Live arts and craft at a unique arts destination.
A weekend bursting with creativity! Get hands-on with drop-in workshops and classes, see live demos, buy unique crafted items, meet the makers and see the work of emerging artists.
The College continues to inspire generations of artists, makers, designers and writers through the legacy of founder, artist and Surrealist patron Edward James.
Say 'I made that' and try your hand at a new skill under the guidance of one of our expert tutors. With nearly 1000 workshop places on offer throughout the weekend, choose from painting, pottery, printmaking and many more, and discover a new passion.
New workshops for 2019 include Modern brush calligraphy with Kirsten Burke, Satirical cartooning with Private Eye cartoonist, Guy Venables, and Automata with Stephen Guy.
All workshops are 1.5 hours long and all materials are included in the workshop price.
Chat to a variety of skilled craftspeople about their work and techniques and buy their handmade creations. Watch and enjoy demonstrations in blacksmithing, pottery, jewellery making, printmaking, woodworking and more.
Follow a self-guided route through the Edwardian house and take in the historic State Rooms, only open to visitors once a year, to discover the secrets of the Edward James Archive and Collection. The iconic Lobster Telephone, a collaboration between Salvador Dalí and Edward James will be back on display after travelling to exhibitions across the globe, alongside another Surrealist icon, the famous Mae West Lips Sofa.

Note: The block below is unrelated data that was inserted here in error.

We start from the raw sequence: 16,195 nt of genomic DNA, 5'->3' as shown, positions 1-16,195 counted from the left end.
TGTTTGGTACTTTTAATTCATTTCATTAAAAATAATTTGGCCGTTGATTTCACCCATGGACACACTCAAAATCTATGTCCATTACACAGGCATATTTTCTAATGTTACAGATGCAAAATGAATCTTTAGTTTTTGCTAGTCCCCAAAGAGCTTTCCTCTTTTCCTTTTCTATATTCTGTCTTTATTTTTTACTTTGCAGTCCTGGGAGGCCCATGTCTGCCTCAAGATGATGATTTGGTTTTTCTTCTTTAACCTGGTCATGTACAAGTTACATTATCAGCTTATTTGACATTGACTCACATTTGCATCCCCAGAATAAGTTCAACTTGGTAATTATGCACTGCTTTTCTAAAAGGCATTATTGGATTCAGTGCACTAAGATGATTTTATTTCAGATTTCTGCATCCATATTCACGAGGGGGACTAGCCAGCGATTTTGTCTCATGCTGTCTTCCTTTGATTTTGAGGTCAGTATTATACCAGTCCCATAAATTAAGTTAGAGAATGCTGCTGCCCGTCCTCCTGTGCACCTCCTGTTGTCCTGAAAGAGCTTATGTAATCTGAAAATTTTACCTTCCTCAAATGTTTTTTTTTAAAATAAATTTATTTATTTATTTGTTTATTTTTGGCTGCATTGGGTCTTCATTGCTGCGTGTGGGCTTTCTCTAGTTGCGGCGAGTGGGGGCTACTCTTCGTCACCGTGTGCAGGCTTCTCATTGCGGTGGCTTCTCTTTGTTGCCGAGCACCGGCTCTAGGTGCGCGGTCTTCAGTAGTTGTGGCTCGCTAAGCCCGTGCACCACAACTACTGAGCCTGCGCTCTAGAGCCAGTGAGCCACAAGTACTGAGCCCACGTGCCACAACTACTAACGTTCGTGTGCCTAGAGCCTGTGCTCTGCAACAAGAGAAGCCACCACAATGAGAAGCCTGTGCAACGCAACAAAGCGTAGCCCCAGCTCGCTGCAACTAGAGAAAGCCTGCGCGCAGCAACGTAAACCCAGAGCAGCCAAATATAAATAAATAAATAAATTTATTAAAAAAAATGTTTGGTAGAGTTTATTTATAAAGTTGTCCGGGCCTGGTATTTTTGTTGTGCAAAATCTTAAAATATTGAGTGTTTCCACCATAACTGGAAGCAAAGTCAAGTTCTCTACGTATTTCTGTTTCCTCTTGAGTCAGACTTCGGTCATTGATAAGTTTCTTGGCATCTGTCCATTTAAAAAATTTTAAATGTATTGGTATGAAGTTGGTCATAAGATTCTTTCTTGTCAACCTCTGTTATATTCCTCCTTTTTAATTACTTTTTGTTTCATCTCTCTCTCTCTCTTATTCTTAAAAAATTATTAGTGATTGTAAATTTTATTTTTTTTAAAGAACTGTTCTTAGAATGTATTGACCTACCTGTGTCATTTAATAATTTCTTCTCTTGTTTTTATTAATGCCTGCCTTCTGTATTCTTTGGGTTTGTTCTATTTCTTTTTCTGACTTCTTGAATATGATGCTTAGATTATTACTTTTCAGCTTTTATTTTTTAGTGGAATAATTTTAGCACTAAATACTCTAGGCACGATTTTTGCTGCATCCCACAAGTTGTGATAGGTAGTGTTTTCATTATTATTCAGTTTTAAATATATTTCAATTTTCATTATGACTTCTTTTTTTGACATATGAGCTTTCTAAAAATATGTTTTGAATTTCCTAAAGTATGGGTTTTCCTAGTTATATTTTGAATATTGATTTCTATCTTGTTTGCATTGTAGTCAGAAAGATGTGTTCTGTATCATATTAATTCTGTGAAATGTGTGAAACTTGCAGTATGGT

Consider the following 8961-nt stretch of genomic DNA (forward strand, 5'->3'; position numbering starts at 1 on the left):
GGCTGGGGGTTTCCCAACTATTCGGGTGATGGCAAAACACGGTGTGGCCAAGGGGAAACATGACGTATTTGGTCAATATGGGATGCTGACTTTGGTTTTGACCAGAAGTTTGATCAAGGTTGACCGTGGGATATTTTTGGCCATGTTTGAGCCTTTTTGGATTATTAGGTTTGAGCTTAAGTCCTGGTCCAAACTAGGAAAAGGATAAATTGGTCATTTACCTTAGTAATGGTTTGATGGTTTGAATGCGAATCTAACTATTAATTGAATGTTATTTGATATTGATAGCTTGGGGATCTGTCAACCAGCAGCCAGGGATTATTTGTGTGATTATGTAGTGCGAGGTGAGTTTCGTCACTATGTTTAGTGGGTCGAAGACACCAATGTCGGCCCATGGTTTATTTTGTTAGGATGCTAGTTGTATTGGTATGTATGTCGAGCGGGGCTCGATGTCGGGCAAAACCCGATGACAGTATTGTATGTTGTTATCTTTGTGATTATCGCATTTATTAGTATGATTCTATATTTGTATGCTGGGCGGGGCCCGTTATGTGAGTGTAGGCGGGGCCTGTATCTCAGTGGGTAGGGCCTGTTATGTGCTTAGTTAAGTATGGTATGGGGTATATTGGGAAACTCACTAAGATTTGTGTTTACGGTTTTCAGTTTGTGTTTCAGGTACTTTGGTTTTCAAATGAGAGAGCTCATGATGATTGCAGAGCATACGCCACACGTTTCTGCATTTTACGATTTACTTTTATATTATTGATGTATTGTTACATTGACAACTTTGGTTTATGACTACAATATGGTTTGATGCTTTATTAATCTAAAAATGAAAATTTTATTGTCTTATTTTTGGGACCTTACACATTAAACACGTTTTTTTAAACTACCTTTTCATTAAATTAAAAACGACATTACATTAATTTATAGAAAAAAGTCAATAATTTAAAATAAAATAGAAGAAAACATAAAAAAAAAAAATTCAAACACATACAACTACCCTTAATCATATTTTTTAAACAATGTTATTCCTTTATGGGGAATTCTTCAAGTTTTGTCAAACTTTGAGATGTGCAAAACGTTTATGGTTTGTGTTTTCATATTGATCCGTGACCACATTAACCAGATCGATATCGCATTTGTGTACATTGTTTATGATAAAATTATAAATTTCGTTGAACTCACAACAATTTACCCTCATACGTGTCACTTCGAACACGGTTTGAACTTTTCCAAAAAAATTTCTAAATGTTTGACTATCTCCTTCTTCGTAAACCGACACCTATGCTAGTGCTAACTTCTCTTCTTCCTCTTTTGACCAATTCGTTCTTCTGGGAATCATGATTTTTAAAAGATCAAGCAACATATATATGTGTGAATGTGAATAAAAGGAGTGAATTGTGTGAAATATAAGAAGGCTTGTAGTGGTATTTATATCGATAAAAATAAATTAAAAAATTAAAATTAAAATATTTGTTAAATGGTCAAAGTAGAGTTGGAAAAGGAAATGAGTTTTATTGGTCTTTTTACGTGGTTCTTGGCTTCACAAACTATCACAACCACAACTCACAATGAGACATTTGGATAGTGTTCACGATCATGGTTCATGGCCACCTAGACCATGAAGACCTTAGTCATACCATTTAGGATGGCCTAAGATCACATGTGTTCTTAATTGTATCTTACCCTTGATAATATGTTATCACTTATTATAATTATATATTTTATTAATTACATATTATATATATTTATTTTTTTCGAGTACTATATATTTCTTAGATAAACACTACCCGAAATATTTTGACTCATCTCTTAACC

Edward James (1907 - 1984), a poet and collector of art, is remembered as "… the greatest English patron of art of the early 20th Century" BBC Arts Online. Particularly for his patronage of the Surrealists. Salvador Dalí, Pavel Tchelitchew, Rene Magritte and others were given studio space at Edward's homes at West Dean and London. He supported them through commissions and collaborations, building one of the finest collections of Surrealist art in the world.
Inside the House, you will also find exhibitions of work by students, including art installations inspired by James' legacy and the collection, current conservation projects, live music performance in the Oak Hall and readings from Creative Writing students.
Watch the first public screening of Hawaiian Honeymoon, shot by Edward James and Tilly Losch on their honeymoon in 1931. To mark the first public screening of this 35-minute film, West Dean's composer-in-residence, Mary Hampton, has written a new soundtrack, which will premiere with the film.
Children will enjoy spotting the lobsters hidden throughout the State Rooms. Please note: last entry to the house is 4.15pm.
The Summerhouse Trail
Get hands-on with a variety of crafts in the summerhouses throughout the award-winning gardens.
New for this year pick up a pencil or a paintbrush and try your hand at drop-in drawing and painting on an easel overlooking the surrounding parkland. Simply walk over and join in, all drop-in crafts are free to take part in.
Plus have-a-go at tapestry weaving on scaffold poles and make your mark on our collaborative tapestry with West Dean Tapestry Studio Master Weaver Philip Sanderson. Join artist and sculpture Dan Lobb, who has exhibited at Hampton Court Flower Show and featured on Gardeners World, to contribute to a river-powered kinetic art installation using leaves and twigs.